Monday, June 25, 2012

Age Ain't Nothing But a Number

There was an interesting article in Sunday New York Times on political and economic differences between generations.

The article's main focus is on differences in voter preferences and how a large chunk of federal spending is a transfer from young people to old people (Social Security, Medicare, etc). 

Their are also some really cool graphs on changes from 1992-2010 in median net wealth and income for different age groups.  It's pretty well known that median income growth has been pretty stagnant for at least the past decade, and this is apparent in the data.  However, there are some large differences across age groups, with older people doing relatively well.  

I wasn't aware of this, and I don't have a great explanation for it.  It might have something to do with older people earning a larger fraction of their income in capital gains, but I don't have a great story. 

Update:  I have gotten some very good comments on this post.  Thanks for that!

I was interested in knowing what the picture looked like before the recession.  The recession struck around the end of 2007 and most of the damage occurred in 2008.  Here are the pictures for change in net worth and income substituting 2007 in for 2010, which hopefully shows us what was happening prior to the recession.


It actually looks quite different from the NYT charts.  It seems that all age groups were seeing gains prior to the recession, and that the recession has taken a different toll across these age groups.

Those age 65 and older have held onto their gains through the recession, and just about everyone else has taken a step back.  I agree with Mark in the comments that this likely has to do with retirees having more guaranteed income and less risky investments.  Also, his theory on housing values makes sense to me.

By the way, the entire data series for net worth can be found here:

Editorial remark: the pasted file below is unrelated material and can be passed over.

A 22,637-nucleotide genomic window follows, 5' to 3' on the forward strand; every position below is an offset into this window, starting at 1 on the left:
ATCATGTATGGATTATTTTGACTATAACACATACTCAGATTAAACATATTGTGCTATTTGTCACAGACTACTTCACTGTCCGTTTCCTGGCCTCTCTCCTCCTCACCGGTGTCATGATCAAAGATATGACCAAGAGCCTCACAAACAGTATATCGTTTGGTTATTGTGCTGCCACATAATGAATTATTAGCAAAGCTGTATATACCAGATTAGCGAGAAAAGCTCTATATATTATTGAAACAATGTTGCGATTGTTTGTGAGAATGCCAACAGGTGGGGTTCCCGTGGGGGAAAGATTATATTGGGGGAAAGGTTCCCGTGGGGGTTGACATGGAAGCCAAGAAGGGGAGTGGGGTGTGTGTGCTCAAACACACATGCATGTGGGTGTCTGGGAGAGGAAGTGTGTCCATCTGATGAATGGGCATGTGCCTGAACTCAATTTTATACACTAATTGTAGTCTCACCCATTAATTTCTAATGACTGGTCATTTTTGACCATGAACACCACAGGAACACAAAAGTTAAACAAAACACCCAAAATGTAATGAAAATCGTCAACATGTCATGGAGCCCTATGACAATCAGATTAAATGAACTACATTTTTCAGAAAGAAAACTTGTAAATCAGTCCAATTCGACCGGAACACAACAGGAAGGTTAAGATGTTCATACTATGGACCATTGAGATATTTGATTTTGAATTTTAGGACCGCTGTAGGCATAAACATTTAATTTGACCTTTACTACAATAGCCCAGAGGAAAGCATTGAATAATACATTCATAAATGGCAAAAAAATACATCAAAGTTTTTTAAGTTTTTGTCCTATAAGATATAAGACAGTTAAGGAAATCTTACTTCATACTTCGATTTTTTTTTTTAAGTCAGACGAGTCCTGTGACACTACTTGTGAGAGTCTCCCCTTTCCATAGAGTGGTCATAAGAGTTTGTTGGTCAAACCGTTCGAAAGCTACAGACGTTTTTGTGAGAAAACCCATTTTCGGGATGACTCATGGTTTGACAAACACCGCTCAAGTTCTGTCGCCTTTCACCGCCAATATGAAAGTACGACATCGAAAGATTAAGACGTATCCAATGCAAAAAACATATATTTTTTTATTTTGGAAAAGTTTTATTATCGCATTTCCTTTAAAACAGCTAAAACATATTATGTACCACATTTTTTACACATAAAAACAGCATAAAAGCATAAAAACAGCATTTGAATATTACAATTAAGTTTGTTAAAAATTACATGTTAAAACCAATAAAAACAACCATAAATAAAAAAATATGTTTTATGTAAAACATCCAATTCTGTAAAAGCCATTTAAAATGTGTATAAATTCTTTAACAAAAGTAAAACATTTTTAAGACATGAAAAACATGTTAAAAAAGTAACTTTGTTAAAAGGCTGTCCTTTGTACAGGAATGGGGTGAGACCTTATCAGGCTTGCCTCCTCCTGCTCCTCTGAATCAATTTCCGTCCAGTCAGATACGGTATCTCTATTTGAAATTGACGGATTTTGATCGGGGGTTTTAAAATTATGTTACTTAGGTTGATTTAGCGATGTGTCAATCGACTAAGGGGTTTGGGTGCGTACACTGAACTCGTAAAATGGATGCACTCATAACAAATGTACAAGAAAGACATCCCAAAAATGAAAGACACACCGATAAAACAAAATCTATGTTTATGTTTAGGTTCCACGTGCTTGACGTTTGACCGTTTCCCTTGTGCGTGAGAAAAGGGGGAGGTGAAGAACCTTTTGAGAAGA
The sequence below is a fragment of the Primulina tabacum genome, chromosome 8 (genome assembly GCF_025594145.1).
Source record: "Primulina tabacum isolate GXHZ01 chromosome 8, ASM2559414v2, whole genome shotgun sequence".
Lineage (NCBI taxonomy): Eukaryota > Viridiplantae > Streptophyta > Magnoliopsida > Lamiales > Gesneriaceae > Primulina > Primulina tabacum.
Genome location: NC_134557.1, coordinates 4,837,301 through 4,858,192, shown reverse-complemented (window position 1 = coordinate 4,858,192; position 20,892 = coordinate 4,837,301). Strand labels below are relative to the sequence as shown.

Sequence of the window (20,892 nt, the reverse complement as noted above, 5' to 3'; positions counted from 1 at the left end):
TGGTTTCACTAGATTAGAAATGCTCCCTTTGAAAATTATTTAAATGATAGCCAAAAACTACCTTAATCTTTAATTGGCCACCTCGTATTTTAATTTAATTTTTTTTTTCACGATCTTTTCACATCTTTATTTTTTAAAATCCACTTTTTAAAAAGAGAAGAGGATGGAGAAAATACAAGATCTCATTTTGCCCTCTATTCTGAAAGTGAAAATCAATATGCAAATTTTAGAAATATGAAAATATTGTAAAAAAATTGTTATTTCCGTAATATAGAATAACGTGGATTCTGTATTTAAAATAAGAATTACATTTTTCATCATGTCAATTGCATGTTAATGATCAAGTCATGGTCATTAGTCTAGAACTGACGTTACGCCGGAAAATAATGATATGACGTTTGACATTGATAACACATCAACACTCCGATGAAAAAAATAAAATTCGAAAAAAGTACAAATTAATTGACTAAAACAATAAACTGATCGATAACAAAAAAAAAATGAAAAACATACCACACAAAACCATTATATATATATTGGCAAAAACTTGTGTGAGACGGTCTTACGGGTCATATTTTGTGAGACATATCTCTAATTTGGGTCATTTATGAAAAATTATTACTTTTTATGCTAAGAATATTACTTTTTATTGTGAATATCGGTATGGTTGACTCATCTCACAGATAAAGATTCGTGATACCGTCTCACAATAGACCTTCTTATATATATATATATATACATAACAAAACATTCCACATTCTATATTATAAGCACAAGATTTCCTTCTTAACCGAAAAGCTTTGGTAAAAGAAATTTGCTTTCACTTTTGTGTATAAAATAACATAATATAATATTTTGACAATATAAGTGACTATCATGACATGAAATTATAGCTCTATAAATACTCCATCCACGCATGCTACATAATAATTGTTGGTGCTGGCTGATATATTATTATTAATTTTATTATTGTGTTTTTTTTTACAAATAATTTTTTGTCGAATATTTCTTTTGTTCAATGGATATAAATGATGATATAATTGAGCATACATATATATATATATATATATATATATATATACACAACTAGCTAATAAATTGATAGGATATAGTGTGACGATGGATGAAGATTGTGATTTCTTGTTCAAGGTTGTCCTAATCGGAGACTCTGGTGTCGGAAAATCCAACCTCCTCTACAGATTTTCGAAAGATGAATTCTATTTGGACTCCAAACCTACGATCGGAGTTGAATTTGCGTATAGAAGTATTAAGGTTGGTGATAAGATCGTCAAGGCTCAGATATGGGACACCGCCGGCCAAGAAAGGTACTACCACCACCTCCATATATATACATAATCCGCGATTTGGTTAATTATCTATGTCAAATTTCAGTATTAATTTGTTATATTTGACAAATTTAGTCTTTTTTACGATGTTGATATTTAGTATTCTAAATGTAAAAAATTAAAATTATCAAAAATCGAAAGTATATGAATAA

in this file:
Estimates inflation-adjusted to 2010 dollars (5.5 MB Excel)

And for net income here:
in table H-10:


  1. I like the capital gains argument. I think there have been some changes in capital gains tax that have made capital more profitable.

  2. Hey Brian, that is a very interesting question about differences in median net wealth and income for different age groups. I checked out the Federal Reserve definition of median net wealth and they define it is as “the difference between a family’s gross assets and their liabilities.” In looking into it a little further, they included non-financial assets, such as a home, in with gross assets. For most people, their home is their single largest asset. As a result, I wonder if the change in net worth by age group could be largely affected by differences in home ownership attitudes between the different groups (i.e. the amount of equity each group has in their home). Here’s my theory…you will notice that people under the age of 44 had the largest decline in net worth. Could this be caused by the fact that (as a group) they likely purchased their most recent home in an environment of loose credit restrictions and high average household debt? If this group borrowed more money (as a % of their net worth) to purchase a house, then their net worth would be much more susceptible to swings in home prices (which have undoubtedly declined in real terms over the period presented). On the flip side, for older families (over 65), they may have purchased their current home in an era with very high interest rates (1970’s and 80’s) and thus been forced to purchase a more modest home. This would cause their net worth to be less susceptible to swings in home prices.

    On the topic of changes in income…I have two factors that I think could account for the trend shown in the chart. First, perhaps older individuals (over 65) who do choose to work are doing so on a part time basis. If that were true, then they may tend to accept jobs at the lower end of the wage scale (you will notice from the chart that over 65 workers have substantially lower incomes than people generally considered to be “of working age”. I did a quick check on the DOL website and the minimum wage in 1990 was $3.80. In 2009, it was raised to the current level of $7.25. That is a 91% increase. Granted that is in nominal dollars, but even in real terms, I believe the growth in minimum wage would be substantial. This could partly account for why their income grew so much, relative to other workers. Secondly, in all likelihood, older individuals may have had access to defined benefit plans (pensions) during their working years. As I’m sure you are aware, most pensions provide guaranteed annual payments to an individual once retired (regardless of market returns). So, whereas younger individuals may have had some of their wage growth offset by a reduction in investment earnings, older workers benefited from significant bumps in wages, as well as constant (rather than declining) retirement earnings. Just my hypothesis :)